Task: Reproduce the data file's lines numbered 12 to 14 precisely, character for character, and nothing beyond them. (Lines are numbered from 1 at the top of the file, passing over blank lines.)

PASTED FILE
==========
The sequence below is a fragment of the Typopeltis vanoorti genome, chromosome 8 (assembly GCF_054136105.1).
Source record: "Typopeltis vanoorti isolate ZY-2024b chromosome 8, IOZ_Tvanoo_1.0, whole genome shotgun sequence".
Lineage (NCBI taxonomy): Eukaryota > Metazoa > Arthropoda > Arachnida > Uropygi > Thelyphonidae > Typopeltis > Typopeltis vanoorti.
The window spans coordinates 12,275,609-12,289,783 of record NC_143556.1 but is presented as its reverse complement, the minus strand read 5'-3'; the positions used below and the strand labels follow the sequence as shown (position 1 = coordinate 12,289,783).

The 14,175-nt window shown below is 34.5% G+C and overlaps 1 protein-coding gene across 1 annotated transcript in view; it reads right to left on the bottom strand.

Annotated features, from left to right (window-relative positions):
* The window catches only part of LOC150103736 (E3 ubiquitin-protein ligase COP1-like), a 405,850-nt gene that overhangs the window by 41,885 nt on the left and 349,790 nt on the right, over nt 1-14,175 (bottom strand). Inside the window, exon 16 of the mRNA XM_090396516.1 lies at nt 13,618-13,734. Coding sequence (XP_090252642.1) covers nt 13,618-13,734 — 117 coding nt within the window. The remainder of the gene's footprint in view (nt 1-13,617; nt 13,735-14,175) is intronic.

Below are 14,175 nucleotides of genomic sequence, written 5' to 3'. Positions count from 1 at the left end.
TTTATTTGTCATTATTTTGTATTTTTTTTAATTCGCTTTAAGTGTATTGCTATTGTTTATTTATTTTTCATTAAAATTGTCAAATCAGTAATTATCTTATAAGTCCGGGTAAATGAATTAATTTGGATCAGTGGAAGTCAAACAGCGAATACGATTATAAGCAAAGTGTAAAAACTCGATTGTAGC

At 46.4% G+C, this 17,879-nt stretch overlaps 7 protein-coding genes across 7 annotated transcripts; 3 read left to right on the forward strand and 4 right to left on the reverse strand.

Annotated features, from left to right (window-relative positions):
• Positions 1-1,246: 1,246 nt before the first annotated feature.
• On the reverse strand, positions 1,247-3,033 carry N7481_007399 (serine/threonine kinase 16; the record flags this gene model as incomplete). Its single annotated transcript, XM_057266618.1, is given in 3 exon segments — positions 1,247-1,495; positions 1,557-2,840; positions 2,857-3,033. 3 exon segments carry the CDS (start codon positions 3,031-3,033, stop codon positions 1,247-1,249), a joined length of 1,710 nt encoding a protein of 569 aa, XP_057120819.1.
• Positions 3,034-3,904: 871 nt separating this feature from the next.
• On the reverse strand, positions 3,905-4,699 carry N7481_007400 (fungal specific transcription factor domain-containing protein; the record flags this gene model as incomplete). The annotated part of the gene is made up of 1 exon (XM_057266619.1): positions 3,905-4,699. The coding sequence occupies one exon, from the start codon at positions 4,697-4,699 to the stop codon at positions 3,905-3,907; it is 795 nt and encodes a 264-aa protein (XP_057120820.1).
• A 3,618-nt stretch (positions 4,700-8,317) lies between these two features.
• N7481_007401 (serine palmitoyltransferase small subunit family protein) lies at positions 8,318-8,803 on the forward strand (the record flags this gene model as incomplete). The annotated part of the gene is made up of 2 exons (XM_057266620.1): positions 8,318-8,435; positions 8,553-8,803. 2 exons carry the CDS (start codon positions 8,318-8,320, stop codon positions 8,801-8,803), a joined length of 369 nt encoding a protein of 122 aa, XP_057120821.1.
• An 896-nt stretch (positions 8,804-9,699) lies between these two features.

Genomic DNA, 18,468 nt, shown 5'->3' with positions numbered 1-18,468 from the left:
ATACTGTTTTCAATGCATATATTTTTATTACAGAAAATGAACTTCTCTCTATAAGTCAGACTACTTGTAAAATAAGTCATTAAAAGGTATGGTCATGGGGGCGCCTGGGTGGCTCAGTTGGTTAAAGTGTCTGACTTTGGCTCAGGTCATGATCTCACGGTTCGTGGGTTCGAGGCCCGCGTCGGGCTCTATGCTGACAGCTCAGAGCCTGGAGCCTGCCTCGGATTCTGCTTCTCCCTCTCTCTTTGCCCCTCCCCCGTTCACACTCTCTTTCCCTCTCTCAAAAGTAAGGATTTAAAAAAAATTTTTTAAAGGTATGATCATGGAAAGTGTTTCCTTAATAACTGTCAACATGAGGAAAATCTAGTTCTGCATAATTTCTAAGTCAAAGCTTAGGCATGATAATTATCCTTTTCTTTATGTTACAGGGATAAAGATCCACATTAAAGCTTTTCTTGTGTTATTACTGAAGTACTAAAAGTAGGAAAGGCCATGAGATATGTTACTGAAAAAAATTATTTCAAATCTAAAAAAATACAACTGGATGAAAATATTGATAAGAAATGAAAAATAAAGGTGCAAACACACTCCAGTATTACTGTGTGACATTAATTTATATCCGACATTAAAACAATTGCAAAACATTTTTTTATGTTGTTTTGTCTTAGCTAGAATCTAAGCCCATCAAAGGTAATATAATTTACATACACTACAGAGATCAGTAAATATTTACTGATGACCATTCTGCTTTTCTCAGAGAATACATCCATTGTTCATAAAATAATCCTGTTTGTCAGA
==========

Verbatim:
• Positions 1-1,246: 1,246 nt before the first annotated feature.
• On the reverse strand, positions 1,247-3,033 carry N7481_007399 (serine/threonine kinase 16; the record flags this gene model as incomplete). Its single annotated transcript, XM_057266618.1, is given in 3 exon segments — positions 1,247-1,495; positions 1,557-2,840; positions 2,857-3,033. 3 exon segments carry the CDS (start codon positions 3,031-3,033, stop codon positions 1,247-1,249), a joined length of 1,710 nt encoding a protein of 569 aa, XP_057120819.1.
• Positions 3,034-3,904: 871 nt separating this feature from the next.